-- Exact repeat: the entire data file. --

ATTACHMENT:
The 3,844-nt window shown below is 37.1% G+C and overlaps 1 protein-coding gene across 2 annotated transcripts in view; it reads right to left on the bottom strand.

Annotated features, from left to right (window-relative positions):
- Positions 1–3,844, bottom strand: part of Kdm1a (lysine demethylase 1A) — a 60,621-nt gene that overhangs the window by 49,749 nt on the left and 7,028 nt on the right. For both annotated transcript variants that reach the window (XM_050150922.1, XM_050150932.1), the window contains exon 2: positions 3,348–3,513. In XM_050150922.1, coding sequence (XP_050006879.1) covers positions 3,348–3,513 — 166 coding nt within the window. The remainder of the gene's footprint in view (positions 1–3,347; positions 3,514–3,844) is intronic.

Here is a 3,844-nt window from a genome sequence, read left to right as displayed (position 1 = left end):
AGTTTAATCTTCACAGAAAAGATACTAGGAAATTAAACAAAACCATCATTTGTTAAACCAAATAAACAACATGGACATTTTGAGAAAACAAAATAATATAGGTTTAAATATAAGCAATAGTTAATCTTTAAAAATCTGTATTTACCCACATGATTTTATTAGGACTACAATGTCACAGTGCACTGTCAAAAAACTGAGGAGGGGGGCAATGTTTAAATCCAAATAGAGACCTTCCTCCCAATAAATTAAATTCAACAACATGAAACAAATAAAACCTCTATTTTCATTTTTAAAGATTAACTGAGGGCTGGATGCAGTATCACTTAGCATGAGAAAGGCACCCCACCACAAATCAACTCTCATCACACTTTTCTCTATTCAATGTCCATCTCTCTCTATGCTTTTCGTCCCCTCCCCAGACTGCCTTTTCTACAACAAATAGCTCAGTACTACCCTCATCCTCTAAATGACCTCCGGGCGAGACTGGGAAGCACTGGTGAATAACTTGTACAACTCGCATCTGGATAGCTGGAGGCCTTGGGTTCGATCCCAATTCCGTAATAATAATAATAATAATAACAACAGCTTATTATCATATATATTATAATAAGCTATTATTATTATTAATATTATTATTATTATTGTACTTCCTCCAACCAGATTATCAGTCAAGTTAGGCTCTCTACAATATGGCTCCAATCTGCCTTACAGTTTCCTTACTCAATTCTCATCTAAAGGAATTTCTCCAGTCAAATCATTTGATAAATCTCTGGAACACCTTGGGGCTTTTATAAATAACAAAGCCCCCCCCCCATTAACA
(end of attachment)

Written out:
The 3,844-nt window shown below is 37.1% G+C and overlaps 1 protein-coding gene across 2 annotated transcripts in view; it reads right to left on the bottom strand.

Annotated features, from left to right (window-relative positions):
- Positions 1–3,844, bottom strand: part of Kdm1a (lysine demethylase 1A) — a 60,621-nt gene that overhangs the window by 49,749 nt on the left and 7,028 nt on the right. For both annotated transcript variants that reach the window (XM_050150922.1, XM_050150932.1), the window contains exon 2: positions 3,348–3,513. In XM_050150922.1, coding sequence (XP_050006879.1) covers positions 3,348–3,513 — 166 coding nt within the window. The remainder of the gene's footprint in view (positions 1–3,347; positions 3,514–3,844) is intronic.

Here is a 3,844-nt window from a genome sequence, read left to right as displayed (position 1 = left end):
AGTTTAATCTTCACAGAAAAGATACTAGGAAATTAAACAAAACCATCATTTGTTAAACCAAATAAACAACATGGACATTTTGAGAAAACAAAATAATATAGGTTTAAATATAAGCAATAGTTAATCTTTAAAAATCTGTATTTACCCACATGATTTTATTAGGACTACAATGTCACAGTGCACTGTCAAAAAACTGAGGAGGGGGGCAATGTTTAAATCCAAATAGAGACCTTCCTCCCAATAAATTAAATTCAACAACATGAAACAAATAAAACCTCTATTTTCATTTTTAAAGATTAACTGAGGGCTGGATGCAGTATCACTTAGCATGAGAAAGGCACCCCACCACAAATCAACTCTCATCACACTTTTCTCTATTCAATGTCCATCTCTCTCTATGCTTTTCGTCCCCTCCCCAGACTGCCTTTTCTACAACAAATAGCTCAGTACTACCCTCATCCTCTAAATGACCTCCGGGCGAGACTGGGAAGCACTGGTGAATAACTTGTACAACTCGCATCTGGATAGCTGGAGGCCTTGGGTTCGATCCCAATTCCGTAATAATAATAATAATAATAACAACAGCTTATTATCATATATATTATAATAAGCTATTATTATTATTAATATTATTATTATTATTGTACTTCCTCCAACCAGATTATCAGTCAAGTTAGGCTCTCTACAATATGGCTCCAATCTGCCTTACAGTTTCCTTACTCAATTCTCATCTAAAGGAATTTCTCCAGTCAAATCATTTGATAAATCTCTGGAACACCTTGGGGCTTTTATAAATAACAAAGCCCCCCCCCCATTAACA